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Oklahoma City sales tax receipts could reflect transformative growth

Oklahoma City's sales and use tax revenue keeps coming in well above projections. The growth has been strong enough, and sustained for long enough, that it could be evidence of the start of a transformative era of growth in the city, a leading local economist said.
BY MICHAEL KIMBALL Modified: July 12, 2012 at 10:17 pm •  Published: July 12, 2012

Sales tax revenue in Oklahoma City keeps coming in well above projections, and a leading local economist says it could be a sign the metro is on the verge of a transformative period of growth.

If that seems out of sync with an increasingly tenuous national and worldwide recovery from recession, that's because it is, said Russell Evans, director of Oklahoma City University's Steven C. Agee Economic Research and Policy Institute. But economic growth in the metro has been so strong for so long, evidence is mounting that Oklahoma City could be in the early stages of a big economic run largely independent of moody international markets.

Economists have suspected for a while that recovery, which typically features a higher than normal growth rate as an economy makes up for lost time, has ended in Oklahoma City. But Evans said a new normal rate of local growth can be higher than previously expected.

“I don't think you can write up this level of economic activity to a recovery phase,” said Evans, a research economist. “The question is, how long can it maintain that high growth rate? What we're seeing is that the numbers are still coming in awfully strong.”

Revenue up

Sales and use tax revenue in Oklahoma City has been far ahead of expectations every month this year so far, according to city figures. Through June, receipts are about what city officials they would be a full month later in July.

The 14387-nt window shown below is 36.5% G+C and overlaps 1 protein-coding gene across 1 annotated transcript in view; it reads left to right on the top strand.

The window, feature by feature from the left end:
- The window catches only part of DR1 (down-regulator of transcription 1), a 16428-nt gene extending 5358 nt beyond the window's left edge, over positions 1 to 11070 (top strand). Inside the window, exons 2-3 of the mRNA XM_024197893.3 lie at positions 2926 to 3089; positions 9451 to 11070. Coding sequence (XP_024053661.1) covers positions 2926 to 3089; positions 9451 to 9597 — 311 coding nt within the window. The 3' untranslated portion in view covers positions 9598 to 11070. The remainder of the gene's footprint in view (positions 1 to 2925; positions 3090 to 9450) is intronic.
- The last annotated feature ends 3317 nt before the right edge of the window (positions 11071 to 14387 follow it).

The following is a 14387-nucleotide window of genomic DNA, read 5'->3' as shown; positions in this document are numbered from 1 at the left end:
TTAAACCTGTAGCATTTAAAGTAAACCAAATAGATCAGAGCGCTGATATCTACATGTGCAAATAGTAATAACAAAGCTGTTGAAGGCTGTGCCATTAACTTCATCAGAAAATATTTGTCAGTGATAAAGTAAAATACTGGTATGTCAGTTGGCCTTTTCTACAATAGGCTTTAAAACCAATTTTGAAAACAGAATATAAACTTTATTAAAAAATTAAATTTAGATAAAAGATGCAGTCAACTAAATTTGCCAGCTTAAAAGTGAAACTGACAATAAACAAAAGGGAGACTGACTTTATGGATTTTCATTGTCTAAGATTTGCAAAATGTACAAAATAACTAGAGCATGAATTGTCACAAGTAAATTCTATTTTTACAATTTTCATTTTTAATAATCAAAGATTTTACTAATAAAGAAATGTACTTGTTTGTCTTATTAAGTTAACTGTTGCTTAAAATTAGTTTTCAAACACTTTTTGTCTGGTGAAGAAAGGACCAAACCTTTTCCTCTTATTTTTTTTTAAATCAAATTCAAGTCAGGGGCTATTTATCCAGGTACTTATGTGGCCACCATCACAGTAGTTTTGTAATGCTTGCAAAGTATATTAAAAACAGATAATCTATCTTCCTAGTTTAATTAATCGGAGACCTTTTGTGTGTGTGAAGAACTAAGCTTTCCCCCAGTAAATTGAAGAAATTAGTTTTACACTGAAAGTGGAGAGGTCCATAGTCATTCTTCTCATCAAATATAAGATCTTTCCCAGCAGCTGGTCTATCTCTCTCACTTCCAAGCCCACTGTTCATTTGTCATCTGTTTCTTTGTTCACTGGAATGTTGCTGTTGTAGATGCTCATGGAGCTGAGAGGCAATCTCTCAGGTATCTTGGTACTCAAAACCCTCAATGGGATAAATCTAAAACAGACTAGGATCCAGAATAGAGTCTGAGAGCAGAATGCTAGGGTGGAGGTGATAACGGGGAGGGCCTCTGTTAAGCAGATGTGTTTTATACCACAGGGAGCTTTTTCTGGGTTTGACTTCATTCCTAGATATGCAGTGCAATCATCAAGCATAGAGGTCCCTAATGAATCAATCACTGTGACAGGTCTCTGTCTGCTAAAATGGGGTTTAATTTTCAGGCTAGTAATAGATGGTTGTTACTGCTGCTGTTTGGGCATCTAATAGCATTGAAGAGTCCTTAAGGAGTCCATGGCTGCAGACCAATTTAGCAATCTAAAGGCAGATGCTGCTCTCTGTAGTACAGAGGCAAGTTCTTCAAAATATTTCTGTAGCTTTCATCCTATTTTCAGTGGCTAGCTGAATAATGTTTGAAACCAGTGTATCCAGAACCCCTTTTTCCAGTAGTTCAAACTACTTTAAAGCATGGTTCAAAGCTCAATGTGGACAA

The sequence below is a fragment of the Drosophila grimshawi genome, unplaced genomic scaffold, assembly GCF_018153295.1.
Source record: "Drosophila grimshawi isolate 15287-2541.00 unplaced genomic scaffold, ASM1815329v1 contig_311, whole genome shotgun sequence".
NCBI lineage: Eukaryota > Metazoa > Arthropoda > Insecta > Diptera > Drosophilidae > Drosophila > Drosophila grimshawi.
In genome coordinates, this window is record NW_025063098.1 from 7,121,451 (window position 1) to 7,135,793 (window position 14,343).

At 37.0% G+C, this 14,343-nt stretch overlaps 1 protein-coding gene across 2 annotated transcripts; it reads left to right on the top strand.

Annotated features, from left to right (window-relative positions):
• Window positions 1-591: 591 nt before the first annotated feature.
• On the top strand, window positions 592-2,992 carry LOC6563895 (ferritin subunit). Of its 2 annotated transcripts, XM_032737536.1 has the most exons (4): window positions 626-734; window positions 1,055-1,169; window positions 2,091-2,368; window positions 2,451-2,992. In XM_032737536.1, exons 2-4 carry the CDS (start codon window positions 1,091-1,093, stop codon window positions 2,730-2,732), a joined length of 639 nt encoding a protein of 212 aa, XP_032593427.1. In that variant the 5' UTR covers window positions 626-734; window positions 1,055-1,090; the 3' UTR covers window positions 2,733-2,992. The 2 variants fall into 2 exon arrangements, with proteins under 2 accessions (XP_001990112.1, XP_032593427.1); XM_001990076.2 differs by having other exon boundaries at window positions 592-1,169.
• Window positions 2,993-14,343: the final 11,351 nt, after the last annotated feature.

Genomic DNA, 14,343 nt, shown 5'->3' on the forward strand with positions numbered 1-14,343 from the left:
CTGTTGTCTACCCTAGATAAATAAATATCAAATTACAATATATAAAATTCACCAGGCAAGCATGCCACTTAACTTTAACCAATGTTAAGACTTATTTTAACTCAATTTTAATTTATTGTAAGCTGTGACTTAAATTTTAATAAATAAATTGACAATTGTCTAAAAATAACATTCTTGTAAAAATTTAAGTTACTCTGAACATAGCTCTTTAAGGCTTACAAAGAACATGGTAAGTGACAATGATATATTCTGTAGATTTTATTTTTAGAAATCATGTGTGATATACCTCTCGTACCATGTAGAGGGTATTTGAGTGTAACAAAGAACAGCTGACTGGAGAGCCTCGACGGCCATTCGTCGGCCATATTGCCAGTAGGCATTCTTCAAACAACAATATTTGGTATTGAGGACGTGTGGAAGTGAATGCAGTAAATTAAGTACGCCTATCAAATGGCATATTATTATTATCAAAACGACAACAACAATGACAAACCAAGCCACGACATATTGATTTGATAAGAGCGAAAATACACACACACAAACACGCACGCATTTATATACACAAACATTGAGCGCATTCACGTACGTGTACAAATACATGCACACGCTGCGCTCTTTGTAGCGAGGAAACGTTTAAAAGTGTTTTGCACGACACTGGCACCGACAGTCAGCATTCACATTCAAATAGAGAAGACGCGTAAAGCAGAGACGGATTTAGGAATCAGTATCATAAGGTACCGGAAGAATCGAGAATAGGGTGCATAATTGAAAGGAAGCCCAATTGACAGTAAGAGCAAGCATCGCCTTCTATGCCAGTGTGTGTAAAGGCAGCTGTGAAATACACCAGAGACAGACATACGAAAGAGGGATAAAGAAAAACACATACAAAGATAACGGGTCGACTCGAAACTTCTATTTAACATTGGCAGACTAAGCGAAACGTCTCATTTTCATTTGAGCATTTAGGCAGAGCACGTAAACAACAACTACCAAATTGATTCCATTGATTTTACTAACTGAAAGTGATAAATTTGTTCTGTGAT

Strong growth was already expected in the metro as the area finished off its recovery from the recession with its roots in the 2008 financial and housing market collapses. But not this strong.

“You're still seeing tremendous growth in private earnings ... in spite of what continues to be modest U.S. activity at best,” Evans said.

Still, the city is proceeding cautiously. Based in part on research provided by Evans, the city planned its fiscal year 2013 budget on potential economic and revenue growth in Oklahoma City of about three percent, and officials are still sticking with that projection for now.

City budget officials have already told the city council they can expect on an extra $1.5 million in revenue next year, though an optimist can expect even more based on recent numbers. But the city would rather proceed conservatively and wait to make more major revenue projection adjustments for now.

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